Tuesday, June 17, 2014

Oregon Adds 4,200 Jobs in May

The unemployment rate remained essentially unchanged at 6.9%

Soccernomics: Exciting World Cups are a Rarity - Live This One Up!

To give the haters some ammunition: The dull nil-nil draw and draws in general are a World Cup tradition.  See above from The Economist.  This year, something is different.

Fred Thompson: Some Modest Suggestions For Fixing Oregon’s Property Tax System

Note: here is another dispatch from Fred Thompson.

Thanks to a series of initiatives and referenda during the decade of the 1990s, primarily Measure 5, enacted in 1990, and Measure 50, enacted in 1997, Oregon has acquired a one-off property-tax system, which emphasizes stable growth in tax payments and inter-jurisdictional uniformity in tax rates. The system seems to be somewhat popular. At least the property tax no longer consistently tops the worst-tax list in local polls. Nevertheless, the prestigious City Club of Portland, after a year spent studying property taxes, concluded that “the current Frankentax has got to go” and proposed to restore the property tax system that was in effect in 1990, with some major modifications.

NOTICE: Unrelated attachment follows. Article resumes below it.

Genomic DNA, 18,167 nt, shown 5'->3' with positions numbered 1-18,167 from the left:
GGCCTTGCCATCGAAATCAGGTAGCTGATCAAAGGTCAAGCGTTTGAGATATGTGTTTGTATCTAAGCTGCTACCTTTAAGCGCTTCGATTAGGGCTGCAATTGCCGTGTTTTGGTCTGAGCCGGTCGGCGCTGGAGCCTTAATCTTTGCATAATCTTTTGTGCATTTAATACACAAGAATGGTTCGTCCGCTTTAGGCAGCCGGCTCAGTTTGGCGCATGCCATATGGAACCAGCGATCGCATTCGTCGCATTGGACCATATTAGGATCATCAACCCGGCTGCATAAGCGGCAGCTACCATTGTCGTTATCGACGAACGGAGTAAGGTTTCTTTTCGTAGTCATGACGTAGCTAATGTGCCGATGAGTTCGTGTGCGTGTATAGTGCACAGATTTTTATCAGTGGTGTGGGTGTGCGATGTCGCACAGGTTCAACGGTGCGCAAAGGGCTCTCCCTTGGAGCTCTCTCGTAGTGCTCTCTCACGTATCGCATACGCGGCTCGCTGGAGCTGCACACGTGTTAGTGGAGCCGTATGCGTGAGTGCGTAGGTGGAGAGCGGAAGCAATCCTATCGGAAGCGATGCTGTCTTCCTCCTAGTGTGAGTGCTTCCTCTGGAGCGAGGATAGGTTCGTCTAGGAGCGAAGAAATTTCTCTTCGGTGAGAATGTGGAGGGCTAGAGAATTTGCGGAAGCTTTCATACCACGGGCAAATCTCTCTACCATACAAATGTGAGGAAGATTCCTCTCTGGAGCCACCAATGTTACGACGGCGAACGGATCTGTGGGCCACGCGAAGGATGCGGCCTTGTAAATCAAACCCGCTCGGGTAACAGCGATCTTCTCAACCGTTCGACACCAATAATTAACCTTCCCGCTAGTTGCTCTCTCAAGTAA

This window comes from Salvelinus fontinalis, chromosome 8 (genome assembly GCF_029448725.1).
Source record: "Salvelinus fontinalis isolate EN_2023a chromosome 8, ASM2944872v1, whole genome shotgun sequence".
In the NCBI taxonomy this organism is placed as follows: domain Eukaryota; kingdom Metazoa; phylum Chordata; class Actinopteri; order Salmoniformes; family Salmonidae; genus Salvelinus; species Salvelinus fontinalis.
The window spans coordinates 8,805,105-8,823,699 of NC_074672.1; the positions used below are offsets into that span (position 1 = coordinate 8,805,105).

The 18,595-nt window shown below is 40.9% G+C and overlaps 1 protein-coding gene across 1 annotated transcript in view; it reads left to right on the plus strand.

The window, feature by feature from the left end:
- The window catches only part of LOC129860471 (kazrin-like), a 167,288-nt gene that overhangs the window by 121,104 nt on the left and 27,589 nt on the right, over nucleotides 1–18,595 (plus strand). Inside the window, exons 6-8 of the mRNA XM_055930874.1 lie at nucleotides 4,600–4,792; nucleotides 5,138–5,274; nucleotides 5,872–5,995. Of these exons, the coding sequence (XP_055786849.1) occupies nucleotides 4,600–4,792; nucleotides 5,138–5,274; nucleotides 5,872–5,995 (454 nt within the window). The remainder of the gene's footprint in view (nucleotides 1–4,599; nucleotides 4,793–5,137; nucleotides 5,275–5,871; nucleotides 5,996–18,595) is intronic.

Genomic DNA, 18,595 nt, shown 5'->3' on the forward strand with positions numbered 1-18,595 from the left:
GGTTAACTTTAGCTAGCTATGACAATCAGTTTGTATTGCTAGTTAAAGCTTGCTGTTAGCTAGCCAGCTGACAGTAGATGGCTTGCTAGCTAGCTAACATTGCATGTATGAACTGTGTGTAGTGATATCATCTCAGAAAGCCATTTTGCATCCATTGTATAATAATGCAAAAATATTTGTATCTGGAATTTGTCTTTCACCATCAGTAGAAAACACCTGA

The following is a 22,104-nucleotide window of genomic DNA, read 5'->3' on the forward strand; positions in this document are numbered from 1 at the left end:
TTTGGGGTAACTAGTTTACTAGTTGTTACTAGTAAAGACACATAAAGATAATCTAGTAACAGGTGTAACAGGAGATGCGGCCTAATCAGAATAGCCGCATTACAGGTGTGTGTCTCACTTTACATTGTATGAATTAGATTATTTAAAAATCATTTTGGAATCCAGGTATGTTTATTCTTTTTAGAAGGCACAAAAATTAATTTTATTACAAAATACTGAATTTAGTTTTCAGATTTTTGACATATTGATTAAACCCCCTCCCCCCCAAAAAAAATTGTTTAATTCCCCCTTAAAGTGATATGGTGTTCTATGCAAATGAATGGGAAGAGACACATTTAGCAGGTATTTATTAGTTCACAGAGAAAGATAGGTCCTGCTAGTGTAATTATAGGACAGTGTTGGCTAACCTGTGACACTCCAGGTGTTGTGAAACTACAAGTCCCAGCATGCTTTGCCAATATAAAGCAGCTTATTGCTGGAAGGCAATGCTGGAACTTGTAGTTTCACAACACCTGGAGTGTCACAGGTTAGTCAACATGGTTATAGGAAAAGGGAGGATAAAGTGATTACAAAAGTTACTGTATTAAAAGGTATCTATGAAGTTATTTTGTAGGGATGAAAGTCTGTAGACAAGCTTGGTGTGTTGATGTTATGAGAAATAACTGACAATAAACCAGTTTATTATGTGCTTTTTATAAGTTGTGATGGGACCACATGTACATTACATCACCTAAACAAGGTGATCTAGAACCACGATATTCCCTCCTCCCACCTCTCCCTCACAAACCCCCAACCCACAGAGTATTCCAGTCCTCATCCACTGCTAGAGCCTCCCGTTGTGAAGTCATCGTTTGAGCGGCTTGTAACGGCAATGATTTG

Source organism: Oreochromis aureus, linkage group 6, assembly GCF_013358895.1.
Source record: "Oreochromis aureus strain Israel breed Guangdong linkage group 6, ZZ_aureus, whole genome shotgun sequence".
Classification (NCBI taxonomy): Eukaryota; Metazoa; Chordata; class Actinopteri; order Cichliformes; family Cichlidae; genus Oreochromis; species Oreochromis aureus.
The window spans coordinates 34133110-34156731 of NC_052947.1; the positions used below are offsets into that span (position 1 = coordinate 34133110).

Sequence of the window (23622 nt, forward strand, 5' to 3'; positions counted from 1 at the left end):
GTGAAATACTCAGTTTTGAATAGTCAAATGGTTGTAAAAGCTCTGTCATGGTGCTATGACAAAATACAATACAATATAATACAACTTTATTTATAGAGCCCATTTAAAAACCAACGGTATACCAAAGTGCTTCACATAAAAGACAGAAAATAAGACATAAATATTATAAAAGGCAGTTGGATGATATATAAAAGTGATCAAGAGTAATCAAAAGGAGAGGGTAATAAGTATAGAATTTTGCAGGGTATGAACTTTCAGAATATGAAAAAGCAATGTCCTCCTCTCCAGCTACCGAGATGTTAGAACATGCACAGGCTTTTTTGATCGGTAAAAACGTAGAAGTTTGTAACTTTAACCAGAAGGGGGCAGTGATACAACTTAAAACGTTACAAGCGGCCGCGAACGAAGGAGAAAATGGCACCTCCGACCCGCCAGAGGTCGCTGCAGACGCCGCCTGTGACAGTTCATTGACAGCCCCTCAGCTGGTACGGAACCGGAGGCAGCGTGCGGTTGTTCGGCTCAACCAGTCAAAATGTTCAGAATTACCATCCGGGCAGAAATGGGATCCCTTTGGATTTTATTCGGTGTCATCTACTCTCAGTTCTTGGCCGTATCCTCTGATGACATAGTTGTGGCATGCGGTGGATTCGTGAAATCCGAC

My reading of the evidence tells me that they are wrong, in the sense that they want to take a sledgehammer to things where a tack hammer would suffice. The current system gives Oregon a lot more funding predictability and stability than the old one, it places different jurisdictions on a more equal footing with respect to the provision of public services, it has reduced the burden of property taxes across the board, and has led to increased understanding on the part of voters about how much they will pay and why; it has, as the City Club stresses, also greatly reduced local autonomy, made public schools creatures of the state, reduced government services, and reduced reliance on one of the most progressive tax sources available (given that both wealth and income are measures of ability to pay).